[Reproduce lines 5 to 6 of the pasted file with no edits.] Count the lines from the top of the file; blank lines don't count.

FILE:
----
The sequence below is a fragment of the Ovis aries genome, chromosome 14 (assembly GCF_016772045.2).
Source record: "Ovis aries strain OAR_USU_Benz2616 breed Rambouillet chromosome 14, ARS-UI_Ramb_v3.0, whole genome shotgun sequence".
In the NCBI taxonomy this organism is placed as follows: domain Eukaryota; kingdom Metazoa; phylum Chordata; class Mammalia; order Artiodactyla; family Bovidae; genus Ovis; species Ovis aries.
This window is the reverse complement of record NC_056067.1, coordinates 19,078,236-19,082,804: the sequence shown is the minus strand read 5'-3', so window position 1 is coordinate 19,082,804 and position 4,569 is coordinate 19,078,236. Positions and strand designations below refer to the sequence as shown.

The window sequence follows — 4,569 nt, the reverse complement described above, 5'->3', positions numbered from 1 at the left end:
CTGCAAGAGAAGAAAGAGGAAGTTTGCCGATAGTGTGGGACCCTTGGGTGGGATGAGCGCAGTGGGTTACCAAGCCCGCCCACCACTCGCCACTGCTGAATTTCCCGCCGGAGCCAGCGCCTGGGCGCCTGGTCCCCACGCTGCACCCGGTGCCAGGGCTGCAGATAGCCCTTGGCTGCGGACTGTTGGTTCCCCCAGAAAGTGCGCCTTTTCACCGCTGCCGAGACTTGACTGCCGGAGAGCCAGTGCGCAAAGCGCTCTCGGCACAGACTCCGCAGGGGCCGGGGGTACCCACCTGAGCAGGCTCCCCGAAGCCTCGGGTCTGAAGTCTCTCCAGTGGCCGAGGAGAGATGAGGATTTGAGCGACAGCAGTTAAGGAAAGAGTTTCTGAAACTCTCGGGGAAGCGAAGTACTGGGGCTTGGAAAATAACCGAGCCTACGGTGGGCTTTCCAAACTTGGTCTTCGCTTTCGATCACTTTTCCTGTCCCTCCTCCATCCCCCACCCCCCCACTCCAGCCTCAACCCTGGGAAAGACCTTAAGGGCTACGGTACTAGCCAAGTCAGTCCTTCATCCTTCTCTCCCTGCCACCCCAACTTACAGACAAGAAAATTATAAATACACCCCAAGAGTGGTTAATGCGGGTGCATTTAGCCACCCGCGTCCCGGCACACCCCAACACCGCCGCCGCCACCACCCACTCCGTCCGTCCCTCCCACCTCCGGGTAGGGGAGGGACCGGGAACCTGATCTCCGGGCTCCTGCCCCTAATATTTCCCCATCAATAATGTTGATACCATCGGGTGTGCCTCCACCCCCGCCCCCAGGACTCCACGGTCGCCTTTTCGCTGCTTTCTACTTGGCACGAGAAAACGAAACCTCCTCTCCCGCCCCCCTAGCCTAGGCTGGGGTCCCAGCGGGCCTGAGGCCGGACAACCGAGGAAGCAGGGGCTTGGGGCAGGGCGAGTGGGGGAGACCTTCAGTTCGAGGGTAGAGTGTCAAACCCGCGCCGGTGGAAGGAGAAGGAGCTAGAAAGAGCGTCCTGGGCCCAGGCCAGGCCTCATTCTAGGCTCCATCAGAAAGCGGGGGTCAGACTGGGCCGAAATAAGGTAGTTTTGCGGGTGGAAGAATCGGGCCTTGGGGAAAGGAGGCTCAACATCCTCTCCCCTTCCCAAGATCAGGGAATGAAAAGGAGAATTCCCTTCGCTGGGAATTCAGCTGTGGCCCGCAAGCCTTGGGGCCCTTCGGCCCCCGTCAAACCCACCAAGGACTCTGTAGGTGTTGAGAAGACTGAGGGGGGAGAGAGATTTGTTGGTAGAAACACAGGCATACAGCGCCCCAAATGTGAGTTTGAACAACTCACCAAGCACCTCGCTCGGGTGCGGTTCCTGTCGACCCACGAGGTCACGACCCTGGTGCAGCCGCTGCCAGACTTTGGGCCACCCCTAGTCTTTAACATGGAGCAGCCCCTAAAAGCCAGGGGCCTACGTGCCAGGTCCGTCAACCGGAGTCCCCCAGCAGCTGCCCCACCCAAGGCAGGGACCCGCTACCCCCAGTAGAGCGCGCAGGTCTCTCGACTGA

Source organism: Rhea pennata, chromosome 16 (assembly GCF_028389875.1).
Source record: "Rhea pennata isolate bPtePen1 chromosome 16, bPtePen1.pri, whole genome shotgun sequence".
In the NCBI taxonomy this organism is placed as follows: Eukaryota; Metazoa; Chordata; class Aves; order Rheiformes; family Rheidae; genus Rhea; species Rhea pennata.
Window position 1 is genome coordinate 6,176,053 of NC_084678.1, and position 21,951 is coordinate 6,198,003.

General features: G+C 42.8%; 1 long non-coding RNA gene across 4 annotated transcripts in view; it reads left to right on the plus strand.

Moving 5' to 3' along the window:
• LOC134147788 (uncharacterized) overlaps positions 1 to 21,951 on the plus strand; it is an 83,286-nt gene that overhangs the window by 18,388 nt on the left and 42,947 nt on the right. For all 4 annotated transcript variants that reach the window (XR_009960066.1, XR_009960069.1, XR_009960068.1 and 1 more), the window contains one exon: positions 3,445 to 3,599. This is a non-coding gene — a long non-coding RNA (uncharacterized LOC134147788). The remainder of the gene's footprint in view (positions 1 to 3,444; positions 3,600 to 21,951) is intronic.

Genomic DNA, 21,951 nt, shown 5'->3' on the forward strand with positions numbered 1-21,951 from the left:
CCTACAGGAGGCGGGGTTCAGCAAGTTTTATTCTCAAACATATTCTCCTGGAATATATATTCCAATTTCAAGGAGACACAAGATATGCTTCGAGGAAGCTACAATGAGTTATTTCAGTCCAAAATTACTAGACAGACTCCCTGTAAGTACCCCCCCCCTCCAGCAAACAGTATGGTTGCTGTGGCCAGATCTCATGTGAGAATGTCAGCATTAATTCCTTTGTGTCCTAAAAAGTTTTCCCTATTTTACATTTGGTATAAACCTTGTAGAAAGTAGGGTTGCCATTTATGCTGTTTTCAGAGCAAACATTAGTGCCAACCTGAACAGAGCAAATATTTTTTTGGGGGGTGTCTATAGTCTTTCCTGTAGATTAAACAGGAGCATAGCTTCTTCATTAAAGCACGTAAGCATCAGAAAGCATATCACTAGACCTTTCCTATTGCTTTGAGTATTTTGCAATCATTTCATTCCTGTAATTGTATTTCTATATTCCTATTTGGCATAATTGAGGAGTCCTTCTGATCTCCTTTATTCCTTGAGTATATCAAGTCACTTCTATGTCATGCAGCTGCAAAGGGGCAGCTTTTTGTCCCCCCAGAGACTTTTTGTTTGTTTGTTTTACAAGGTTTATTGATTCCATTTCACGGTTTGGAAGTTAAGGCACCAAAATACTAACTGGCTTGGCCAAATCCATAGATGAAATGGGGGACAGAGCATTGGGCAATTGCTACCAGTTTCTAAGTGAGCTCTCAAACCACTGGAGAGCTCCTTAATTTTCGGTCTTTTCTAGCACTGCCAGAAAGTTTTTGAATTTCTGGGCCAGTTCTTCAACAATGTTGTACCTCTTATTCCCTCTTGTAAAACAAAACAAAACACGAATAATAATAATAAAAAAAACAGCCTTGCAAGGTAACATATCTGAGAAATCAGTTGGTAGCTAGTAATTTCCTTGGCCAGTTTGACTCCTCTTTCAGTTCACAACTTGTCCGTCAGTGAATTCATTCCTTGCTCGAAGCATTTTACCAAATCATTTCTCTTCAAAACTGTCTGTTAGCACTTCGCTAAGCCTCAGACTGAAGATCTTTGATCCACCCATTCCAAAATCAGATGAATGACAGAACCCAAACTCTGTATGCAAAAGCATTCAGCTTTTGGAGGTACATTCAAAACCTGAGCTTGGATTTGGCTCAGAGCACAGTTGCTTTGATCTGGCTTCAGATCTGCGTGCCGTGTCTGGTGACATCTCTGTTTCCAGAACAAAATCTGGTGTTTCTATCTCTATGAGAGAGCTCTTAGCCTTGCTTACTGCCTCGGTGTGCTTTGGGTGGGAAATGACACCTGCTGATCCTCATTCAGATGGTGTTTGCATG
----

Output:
The window sequence follows — 4,569 nt, the reverse complement described above, 5'->3', positions numbered from 1 at the left end:
CTGCAAGAGAAGAAAGAGGAAGTTTGCCGATAGTGTGGGACCCTTGGGTGGGATGAGCGCAGTGGGTTACCAAGCCCGCCCACCACTCGCCACTGCTGAATTTCCCGCCGGAGCCAGCGCCTGGGCGCCTGGTCCCCACGCTGCACCCGGTGCCAGGGCTGCAGATAGCCCTTGGCTGCGGACTGTTGGTTCCCCCAGAAAGTGCGCCTTTTCACCGCTGCCGAGACTTGACTGCCGGAGAGCCAGTGCGCAAAGCGCTCTCGGCACAGACTCCGCAGGGGCCGGGGGTACCCACCTGAGCAGGCTCCCCGAAGCCTCGGGTCTGAAGTCTCTCCAGTGGCCGAGGAGAGATGAGGATTTGAGCGACAGCAGTTAAGGAAAGAGTTTCTGAAACTCTCGGGGAAGCGAAGTACTGGGGCTTGGAAAATAACCGAGCCTACGGTGGGCTTTCCAAACTTGGTCTTCGCTTTCGATCACTTTTCCTGTCCCTCCTCCATCCCCCACCCCCCCACTCCAGCCTCAACCCTGGGAAAGACCTTAAGGGCTACGGTACTAGCCAAGTCAGTCCTTCATCCTTCTCTCCCTGCCACCCCAACTTACAGACAAGAAAATTATAAATACACCCCAAGAGTGGTTAATGCGGGTGCATTTAGCCACCCGCGTCCCGGCACACCCCAACACCGCCGCCGCCACCACCCACTCCGTCCGTCCCTCCCACCTCCGGGTAGGGGAGGGACCGGGAACCTGATCTCCGGGCTCCTGCCCCTAATATTTCCCCATCAATAATGTTGATACCATCGGGTGTGCCTCCACCCCCGCCCCCAGGACTCCACGGTCGCCTTTTCGCTGCTTTCTACTTGGCACGAGAAAACGAAACCTCCTCTCCCGCCCCCCTAGCCTAGGCTGGGGTCCCAGCGGGCCTGAGGCCGGACAACCGAGGAAGCAGGGGCTTGGGGCAGGGCGAGTGGGGGAGACCTTCAGTTCGAGGGTAGAGTGTCAAACCCGCGCCGGTGGAAGGAGAAGGAGCTAGAAAGAGCGTCCTGGGCCCAGGCCAGGCCTCATTCTAGGCTCCATCAGAAAGCGGGGGTCAGACTGGGCCGAAATAAGGTAGTTTTGCGGGTGGAAGAATCGGGCCTTGGGGAAAGGAGGCTCAACATCCTCTCCCCTTCCCAAGATCAGGGAATGAAAAGGAGAATTCCCTTCGCTGGGAATTCAGCTGTGGCCCGCAAGCCTTGGGGCCCTTCGGCCCCCGTCAAACCCACCAAGGACTCTGTAGGTGTTGAGAAGACTGAGGGGGGAGAGAGATTTGTTGGTAGAAACACAGGCATACAGCGCCCCAAATGTGAGTTTGAACAACTCACCAAGCACCTCGCTCGGGTGCGGTTCCTGTCGACCCACGAGGTCACGACCCTGGTGCAGCCGCTGCCAGACTTTGGGCCACCCCTAGTCTTTAACATGGAGCAGCCCCTAAAAGCCAGGGGCCTACGTGCCAGGTCCGTCAACCGGAGTCCCCCAGCAGCTGCCCCACCCAAGGCAGGGACCCGCTACCCCCAGTAGAGCGCGCAGGTCTCTCGACTGA